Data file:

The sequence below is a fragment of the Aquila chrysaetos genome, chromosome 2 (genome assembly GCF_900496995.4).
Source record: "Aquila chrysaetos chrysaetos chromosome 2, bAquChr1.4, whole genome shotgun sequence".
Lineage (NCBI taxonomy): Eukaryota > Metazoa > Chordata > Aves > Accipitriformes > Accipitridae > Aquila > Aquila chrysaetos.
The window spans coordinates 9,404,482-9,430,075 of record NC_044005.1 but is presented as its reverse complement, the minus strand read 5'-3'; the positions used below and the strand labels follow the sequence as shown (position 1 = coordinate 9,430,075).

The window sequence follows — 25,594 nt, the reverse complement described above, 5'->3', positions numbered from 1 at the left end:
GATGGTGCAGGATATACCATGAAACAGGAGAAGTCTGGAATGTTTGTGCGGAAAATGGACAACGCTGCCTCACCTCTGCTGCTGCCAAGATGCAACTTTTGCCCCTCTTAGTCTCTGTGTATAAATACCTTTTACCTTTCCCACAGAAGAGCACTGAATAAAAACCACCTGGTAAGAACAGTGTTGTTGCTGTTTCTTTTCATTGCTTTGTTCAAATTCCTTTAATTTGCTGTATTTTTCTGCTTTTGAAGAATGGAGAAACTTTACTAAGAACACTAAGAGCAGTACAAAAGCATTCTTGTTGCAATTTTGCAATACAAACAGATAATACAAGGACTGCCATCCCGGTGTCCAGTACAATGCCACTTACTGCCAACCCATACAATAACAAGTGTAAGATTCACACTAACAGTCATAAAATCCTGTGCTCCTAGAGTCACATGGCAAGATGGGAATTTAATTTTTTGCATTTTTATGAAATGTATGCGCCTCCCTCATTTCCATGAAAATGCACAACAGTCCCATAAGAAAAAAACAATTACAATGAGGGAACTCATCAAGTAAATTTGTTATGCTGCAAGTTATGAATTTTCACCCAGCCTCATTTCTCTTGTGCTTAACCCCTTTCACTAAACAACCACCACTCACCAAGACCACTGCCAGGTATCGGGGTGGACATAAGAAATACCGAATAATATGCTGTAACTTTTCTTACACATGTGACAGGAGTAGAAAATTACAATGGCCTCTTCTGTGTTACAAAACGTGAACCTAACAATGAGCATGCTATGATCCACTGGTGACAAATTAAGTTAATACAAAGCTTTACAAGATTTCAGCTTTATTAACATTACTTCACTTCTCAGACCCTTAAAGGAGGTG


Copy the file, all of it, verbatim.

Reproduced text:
The sequence below is a fragment of the Aquila chrysaetos genome, chromosome 2 (genome assembly GCF_900496995.4).
Source record: "Aquila chrysaetos chrysaetos chromosome 2, bAquChr1.4, whole genome shotgun sequence".
Lineage (NCBI taxonomy): Eukaryota > Metazoa > Chordata > Aves > Accipitriformes > Accipitridae > Aquila > Aquila chrysaetos.
The window spans coordinates 9,404,482-9,430,075 of record NC_044005.1 but is presented as its reverse complement, the minus strand read 5'-3'; the positions used below and the strand labels follow the sequence as shown (position 1 = coordinate 9,430,075).

The window sequence follows — 25,594 nt, the reverse complement described above, 5'->3', positions numbered from 1 at the left end:
GATGGTGCAGGATATACCATGAAACAGGAGAAGTCTGGAATGTTTGTGCGGAAAATGGACAACGCTGCCTCACCTCTGCTGCTGCCAAGATGCAACTTTTGCCCCTCTTAGTCTCTGTGTATAAATACCTTTTACCTTTCCCACAGAAGAGCACTGAATAAAAACCACCTGGTAAGAACAGTGTTGTTGCTGTTTCTTTTCATTGCTTTGTTCAAATTCCTTTAATTTGCTGTATTTTTCTGCTTTTGAAGAATGGAGAAACTTTACTAAGAACACTAAGAGCAGTACAAAAGCATTCTTGTTGCAATTTTGCAATACAAACAGATAATACAAGGACTGCCATCCCGGTGTCCAGTACAATGCCACTTACTGCCAACCCATACAATAACAAGTGTAAGATTCACACTAACAGTCATAAAATCCTGTGCTCCTAGAGTCACATGGCAAGATGGGAATTTAATTTTTTGCATTTTTATGAAATGTATGCGCCTCCCTCATTTCCATGAAAATGCACAACAGTCCCATAAGAAAAAAACAATTACAATGAGGGAACTCATCAAGTAAATTTGTTATGCTGCAAGTTATGAATTTTCACCCAGCCTCATTTCTCTTGTGCTTAACCCCTTTCACTAAACAACCACCACTCACCAAGACCACTGCCAGGTATCGGGGTGGACATAAGAAATACCGAATAATATGCTGTAACTTTTCTTACACATGTGACAGGAGTAGAAAATTACAATGGCCTCTTCTGTGTTACAAAACGTGAACCTAACAATGAGCATGCTATGATCCACTGGTGACAAATTAAGTTAATACAAAGCTTTACAAGATTTCAGCTTTATTAACATTACTTCACTTCTCAGACCCTTAAAGGAGGTG